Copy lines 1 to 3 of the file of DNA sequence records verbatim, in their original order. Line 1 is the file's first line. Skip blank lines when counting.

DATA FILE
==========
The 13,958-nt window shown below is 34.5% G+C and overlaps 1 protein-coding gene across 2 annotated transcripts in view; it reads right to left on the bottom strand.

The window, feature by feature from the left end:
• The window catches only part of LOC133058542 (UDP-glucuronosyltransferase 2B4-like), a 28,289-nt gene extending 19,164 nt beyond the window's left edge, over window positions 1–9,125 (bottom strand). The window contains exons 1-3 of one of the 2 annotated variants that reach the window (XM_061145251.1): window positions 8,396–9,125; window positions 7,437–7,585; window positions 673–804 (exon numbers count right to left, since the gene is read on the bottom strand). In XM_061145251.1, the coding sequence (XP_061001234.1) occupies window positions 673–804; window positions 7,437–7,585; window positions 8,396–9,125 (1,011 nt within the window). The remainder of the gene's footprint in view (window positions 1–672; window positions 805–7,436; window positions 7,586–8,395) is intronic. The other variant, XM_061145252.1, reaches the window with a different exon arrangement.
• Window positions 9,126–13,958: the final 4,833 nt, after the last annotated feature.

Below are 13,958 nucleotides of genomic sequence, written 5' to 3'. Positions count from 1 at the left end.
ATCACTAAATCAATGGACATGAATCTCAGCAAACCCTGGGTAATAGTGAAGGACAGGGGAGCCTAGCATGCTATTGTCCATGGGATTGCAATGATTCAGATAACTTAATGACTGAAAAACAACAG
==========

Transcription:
The 13,958-nt window shown below is 34.5% G+C and overlaps 1 protein-coding gene across 2 annotated transcripts in view; it reads right to left on the bottom strand.

The window, feature by feature from the left end:
• The window catches only part of LOC133058542 (UDP-glucuronosyltransferase 2B4-like), a 28,289-nt gene extending 19,164 nt beyond the window's left edge, over window positions 1–9,125 (bottom strand). The window contains exons 1-3 of one of the 2 annotated variants that reach the window (XM_061145251.1): window positions 8,396–9,125; window positions 7,437–7,585; window positions 673–804 (exon numbers count right to left, since the gene is read on the bottom strand). In XM_061145251.1, the coding sequence (XP_061001234.1) occupies window positions 673–804; window positions 7,437–7,585; window positions 8,396–9,125 (1,011 nt within the window). The remainder of the gene's footprint in view (window positions 1–672; window positions 805–7,436; window positions 7,586–8,395) is intronic. The other variant, XM_061145252.1, reaches the window with a different exon arrangement.